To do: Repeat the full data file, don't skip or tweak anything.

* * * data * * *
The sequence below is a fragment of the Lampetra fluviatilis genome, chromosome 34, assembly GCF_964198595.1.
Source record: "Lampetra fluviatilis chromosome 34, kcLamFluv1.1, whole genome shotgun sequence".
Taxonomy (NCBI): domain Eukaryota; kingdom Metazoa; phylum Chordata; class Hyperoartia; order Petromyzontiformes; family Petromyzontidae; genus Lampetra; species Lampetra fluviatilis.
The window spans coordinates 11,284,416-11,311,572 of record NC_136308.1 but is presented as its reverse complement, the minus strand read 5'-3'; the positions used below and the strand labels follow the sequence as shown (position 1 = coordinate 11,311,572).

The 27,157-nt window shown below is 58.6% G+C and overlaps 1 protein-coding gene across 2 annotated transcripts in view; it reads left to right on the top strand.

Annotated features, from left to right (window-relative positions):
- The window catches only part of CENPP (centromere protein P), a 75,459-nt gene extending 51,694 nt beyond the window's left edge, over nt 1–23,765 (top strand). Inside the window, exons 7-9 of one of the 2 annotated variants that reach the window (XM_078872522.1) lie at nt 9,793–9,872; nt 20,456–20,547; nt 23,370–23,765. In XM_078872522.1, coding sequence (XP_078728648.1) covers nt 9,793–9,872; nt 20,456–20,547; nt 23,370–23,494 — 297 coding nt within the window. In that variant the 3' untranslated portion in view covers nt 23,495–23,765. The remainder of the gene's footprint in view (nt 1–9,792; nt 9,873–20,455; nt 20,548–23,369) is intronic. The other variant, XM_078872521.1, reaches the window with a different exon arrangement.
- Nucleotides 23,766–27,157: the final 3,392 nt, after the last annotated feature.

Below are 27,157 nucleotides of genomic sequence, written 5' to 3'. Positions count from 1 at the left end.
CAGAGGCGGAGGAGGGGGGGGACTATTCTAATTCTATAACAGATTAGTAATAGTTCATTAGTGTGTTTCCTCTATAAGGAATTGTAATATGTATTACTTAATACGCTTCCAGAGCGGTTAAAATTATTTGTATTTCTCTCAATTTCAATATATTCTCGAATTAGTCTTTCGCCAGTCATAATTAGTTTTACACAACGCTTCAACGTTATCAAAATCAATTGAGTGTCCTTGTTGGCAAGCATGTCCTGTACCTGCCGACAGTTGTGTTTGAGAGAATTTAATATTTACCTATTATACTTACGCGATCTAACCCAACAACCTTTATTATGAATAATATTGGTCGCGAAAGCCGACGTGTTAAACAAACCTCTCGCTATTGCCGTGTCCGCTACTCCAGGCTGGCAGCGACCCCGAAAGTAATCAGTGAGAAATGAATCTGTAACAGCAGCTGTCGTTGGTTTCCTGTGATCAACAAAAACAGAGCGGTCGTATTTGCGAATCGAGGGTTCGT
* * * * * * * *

The sequence below is a fragment of the Lampetra fluviatilis genome, chromosome 34, assembly GCF_964198595.1.
Source record: "Lampetra fluviatilis chromosome 34, kcLamFluv1.1, whole genome shotgun sequence".
Taxonomy (NCBI): domain Eukaryota; kingdom Metazoa; phylum Chordata; class Hyperoartia; order Petromyzontiformes; family Petromyzontidae; genus Lampetra; species Lampetra fluviatilis.
The window spans coordinates 11,284,416-11,311,572 of record NC_136308.1 but is presented as its reverse complement, the minus strand read 5'-3'; the positions used below and the strand labels follow the sequence as shown (position 1 = coordinate 11,311,572).

The 27,157-nt window shown below is 58.6% G+C and overlaps 1 protein-coding gene across 2 annotated transcripts in view; it reads left to right on the top strand.

Annotated features, from left to right (window-relative positions):
- The window catches only part of CENPP (centromere protein P), a 75,459-nt gene extending 51,694 nt beyond the window's left edge, over nt 1–23,765 (top strand). Inside the window, exons 7-9 of one of the 2 annotated variants that reach the window (XM_078872522.1) lie at nt 9,793–9,872; nt 20,456–20,547; nt 23,370–23,765. In XM_078872522.1, coding sequence (XP_078728648.1) covers nt 9,793–9,872; nt 20,456–20,547; nt 23,370–23,494 — 297 coding nt within the window. In that variant the 3' untranslated portion in view covers nt 23,495–23,765. The remainder of the gene's footprint in view (nt 1–9,792; nt 9,873–20,455; nt 20,548–23,369) is intronic. The other variant, XM_078872521.1, reaches the window with a different exon arrangement.
- Nucleotides 23,766–27,157: the final 3,392 nt, after the last annotated feature.

Below are 27,157 nucleotides of genomic sequence, written 5' to 3'. Positions count from 1 at the left end.
CAGAGGCGGAGGAGGGGGGGGACTATTCTAATTCTATAACAGATTAGTAATAGTTCATTAGTGTGTTTCCTCTATAAGGAATTGTAATATGTATTACTTAATACGCTTCCAGAGCGGTTAAAATTATTTGTATTTCTCTCAATTTCAATATATTCTCGAATTAGTCTTTCGCCAGTCATAATTAGTTTTACACAACGCTTCAACGTTATCAAAATCAATTGAGTGTCCTTGTTGGCAAGCATGTCCTGTACCTGCCGACAGTTGTGTTTGAGAGAATTTAATATTTACCTATTATACTTACGCGATCTAACCCAACAACCTTTATTATGAATAATATTGGTCGCGAAAGCCGACGTGTTAAACAAACCTCTCGCTATTGCCGTGTCCGCTACTCCAGGCTGGCAGCGACCCCGAAAGTAATCAGTGAGAAATGAATCTGTAACAGCAGCTGTCGTTGGTTTCCTGTGATCAACAAAAACAGAGCGGTCGTATTTGCGAATCGAGGGTTCGT